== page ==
Criminal Justice Act Plan
Approved by the Court: October 13, 1998
Approved by the Judicial Council of the Ninth Circuit: February 19, 1999
Pursuant to the Criminal Justice Act of 1964, as amended (“CJA”), section 3006A of title 18, United States Code, and the Guidelines for the Administration of the Criminal Justice Act, Volume VII, Guide to Judiciary Policies and Procedures (“CJA Guidelines”), the United States District Court of the Central District of California adopts this Plan for furnishing representation in federal court for any person financially unable to obtain adequate representation in accordance with the CJA.
1. The objective of this Plan is to attain equality before the law for all persons. Therefore, this Plan shall be administered so that those accused of crimes, or otherwise eligible for services pursuant to the CJA, will not be deprived because they are financially unable to pay for adequate representation necessary to an adequate defense.
2. The further objective of this Plan is to particularize the requirements of the CJA, the Anti-Drug Abuse Act of 1988 (codified in part at section 848(q) of title 21, United States Code), and the CJA Guidelines in a way that meets the needs of the district.
1. The Court, the Clerk of Court, the Office of the Federal Public Defender, and private attorneys appointed under the CJA shall comply with the CJA Guidelines approved by the Judicial Conference of the United States or its Committee on Defender Services and with this Plan.
2. The Clerk of Court shall provide each private attorney with a current copy of this Plan upon the attorney’s first appointment under the CJA or designation as a member of the panel of attorneys under the Criminal Justice Act (“CJA Panel”). The Clerk shall maintain a current copy of the CJA Guidelines along with other Court-adopted policies, guidelines, and procedures related to the CJA for the use of members of the CJA Panel and shall make known to such attorneys its availability.
"Representation" includes counsel and investigative, expert, and other services.
"Appointed Attorney" includes private attorneys, the Federal Public Defender and staff attorneys of the Office of the Federal Public Defender.
a. is charged with a felony or a Class A misdemeanor;
b. is a juvenile alleged to have committed an act of juvenile delinquency as defined in section 5031 of title 18, United States Code;
c. is charged with violation of probation, or faces a change of a term or condition of probation (unless the modification sought is favorable to the probationer and the government has not objected to the proposed change);
d. is under arrest, when such representation is required by law;
e. is entitled to appointment of counsel in parole proceedings;
f. is charged with a violation of supervised release or faces modification, reduction, or enlargement of a condition, or extension or revocation of a term of supervised release;
g. is subject to a mental condition hearing under chapter 313 of title 18, United States Code;
h. is in custody as a material witness;
i. is seeking to set aside or vacate a death sentence under sections 2254 or 2255 of title 28, United States Code;
j. is entitled to appointment of counsel in verification of consent proceedings pursuant to a transfer of an offender to or from the United States for the execution of a penal sentence under section 4109 of title 18, United States Code;
k. is entitled to appointment of counsel under the Sixth Amendment to the Constitution; or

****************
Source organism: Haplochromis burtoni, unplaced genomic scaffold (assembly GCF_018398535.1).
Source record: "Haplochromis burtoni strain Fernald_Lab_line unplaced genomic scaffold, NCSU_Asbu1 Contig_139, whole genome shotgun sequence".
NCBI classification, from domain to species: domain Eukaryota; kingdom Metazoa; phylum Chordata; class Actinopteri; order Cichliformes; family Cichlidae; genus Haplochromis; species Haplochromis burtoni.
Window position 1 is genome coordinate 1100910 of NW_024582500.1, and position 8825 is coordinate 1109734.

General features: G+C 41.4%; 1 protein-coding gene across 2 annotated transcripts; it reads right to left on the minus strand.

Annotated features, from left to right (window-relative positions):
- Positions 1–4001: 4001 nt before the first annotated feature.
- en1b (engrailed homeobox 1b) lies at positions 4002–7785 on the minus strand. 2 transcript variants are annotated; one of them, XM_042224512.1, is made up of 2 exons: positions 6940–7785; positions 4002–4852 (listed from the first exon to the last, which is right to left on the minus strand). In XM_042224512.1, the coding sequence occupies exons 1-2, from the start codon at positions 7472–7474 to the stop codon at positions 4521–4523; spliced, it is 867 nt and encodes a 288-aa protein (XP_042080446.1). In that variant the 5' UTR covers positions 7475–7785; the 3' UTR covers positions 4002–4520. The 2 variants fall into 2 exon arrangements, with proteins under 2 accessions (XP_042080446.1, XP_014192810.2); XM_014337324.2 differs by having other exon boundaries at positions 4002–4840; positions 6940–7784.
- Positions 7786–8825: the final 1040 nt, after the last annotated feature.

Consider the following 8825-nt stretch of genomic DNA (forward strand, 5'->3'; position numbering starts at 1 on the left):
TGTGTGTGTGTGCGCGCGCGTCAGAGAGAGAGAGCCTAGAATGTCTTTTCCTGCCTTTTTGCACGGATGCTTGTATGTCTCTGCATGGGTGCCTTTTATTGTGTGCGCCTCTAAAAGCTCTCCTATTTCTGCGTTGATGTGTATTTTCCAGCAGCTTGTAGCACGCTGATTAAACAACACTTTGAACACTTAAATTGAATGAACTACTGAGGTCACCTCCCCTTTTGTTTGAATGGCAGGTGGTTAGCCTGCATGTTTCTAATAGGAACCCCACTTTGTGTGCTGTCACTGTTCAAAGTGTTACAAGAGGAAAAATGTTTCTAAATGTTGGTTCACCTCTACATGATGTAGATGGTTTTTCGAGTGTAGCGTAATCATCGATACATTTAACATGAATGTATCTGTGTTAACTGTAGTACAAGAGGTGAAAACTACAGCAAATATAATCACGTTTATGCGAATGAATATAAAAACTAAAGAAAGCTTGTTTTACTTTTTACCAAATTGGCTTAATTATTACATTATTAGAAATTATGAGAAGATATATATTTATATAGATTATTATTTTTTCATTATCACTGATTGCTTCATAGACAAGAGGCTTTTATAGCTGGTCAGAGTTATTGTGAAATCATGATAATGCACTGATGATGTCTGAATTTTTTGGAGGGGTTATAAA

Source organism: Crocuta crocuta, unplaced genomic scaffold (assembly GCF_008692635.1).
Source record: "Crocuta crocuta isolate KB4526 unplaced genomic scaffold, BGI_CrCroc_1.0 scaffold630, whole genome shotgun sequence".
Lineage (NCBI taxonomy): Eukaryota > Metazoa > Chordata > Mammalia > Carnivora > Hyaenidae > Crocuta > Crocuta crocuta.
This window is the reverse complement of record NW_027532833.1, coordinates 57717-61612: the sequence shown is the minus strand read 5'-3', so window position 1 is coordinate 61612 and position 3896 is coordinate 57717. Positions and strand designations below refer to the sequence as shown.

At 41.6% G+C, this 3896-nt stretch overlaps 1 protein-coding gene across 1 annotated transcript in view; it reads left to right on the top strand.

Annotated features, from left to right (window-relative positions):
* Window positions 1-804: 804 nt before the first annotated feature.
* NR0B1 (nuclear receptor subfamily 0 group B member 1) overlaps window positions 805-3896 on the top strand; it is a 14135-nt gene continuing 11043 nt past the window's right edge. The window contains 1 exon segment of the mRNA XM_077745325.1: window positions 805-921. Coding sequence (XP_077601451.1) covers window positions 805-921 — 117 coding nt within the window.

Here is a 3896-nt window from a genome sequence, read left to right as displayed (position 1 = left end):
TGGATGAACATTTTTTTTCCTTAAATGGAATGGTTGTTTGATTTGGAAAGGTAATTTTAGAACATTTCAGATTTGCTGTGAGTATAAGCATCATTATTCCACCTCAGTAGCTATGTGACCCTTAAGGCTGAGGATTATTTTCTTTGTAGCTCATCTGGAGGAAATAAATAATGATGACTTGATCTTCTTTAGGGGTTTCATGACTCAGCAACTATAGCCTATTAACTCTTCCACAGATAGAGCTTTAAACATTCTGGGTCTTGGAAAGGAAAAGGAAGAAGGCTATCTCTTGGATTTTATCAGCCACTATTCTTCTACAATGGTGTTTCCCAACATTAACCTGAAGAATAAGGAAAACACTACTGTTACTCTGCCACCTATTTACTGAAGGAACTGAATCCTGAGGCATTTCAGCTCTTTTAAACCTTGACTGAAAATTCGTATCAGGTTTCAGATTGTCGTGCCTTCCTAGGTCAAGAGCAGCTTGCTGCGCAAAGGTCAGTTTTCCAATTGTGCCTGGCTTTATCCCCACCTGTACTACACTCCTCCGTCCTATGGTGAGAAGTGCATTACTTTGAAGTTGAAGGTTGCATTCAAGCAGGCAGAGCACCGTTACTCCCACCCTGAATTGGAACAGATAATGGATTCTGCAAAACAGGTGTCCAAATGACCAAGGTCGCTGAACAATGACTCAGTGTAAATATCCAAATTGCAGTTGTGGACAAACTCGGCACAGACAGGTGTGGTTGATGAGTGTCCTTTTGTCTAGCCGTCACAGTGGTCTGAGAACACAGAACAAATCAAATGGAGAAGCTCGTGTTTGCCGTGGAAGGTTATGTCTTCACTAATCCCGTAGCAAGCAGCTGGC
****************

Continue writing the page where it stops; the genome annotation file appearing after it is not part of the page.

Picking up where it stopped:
l. faces loss of liberty in a case and federal law requires the appointment of counsel.
a. is charged with a petty offense (Class B or C misdemeanor, or an infraction) for which a sentence to confinement is authorized;
b. is seeking relief, other than to set aside or vacate a death sentence, under sections 2241, 2254, or 2255 of title 28, United States Code;
c. is charged with civil or criminal contempt and faces loss of liberty;
d. has been called as a witness before a grand jury, a court, the Congress, or a federal agency or commission which has the power to compel testimony, and there is reason to believe, either prior to or during testimony, that the witness could be subject to a criminal prosecution, a civil or criminal contempt proceeding, or face loss of liberty;
e. is proposed by the United States attorney for processing under a pretrial diversion program; or
f. is held for international extradition under chapter 209 of title 18, United States Code.
Representation may also be furnished for financially eligible persons in ancillary matters appropriate to the proceedings pursuant to subsection (c) of the CJA.
Counsel shall be provided to eligible persons as soon as feasible after they are taken into custody, when they appear before a district or magistrate judge, when they are formally charged or notified of charges if formal charges are sealed, or when a district or magistrate judge otherwise considers appointment of counsel appropriate under the CJA, whichever occurs earliest.
a. Capital Prosecutions. Pursuant to 18 U.S.C. § 3005, a person charged with a capital offense is entitled to the appointment of two attorneys, at least one of whom shall be learned in the law applicable to capital cases. Pursuant to 21 U.S.C. § 848(q)(4), if necessary for adequate representation, more than two attorneys may be appointed to represent a defendant in such a case.
b. Capital Habeas Corpus Proceedings. Pursuant to 21 U.S.C. § 848(q)(4), a financially eligible person seeking to vacate or set aside a death sentence in proceedings under 28 U.S.C. § 2254 or 2255 is entitled to appointment of one or more qualified attorneys.
a. Appointment of Counsel Prior to Judgment. Pursuant to 21 U.S.C. § 848(q)(5), at least one of the attorneys appointed must have been admitted to practice in the court in which the case will be prosecuted for not less than five years, and must have had not less than three years experience in the actual trial of felony prosecutions in that court. Pursuant to 18 U.S.C. § 3005, at least one of the attorneys appointed must be knowledgeable in the law applicable to capital cases.
Pursuant to 18 U.S.C. § 3005, in appointing counsel in capital prosecutions, the court shall consider the recommendation of the Federal Public Defender or, if no such organization exists in the district, of the Administrative Office of the United States Courts.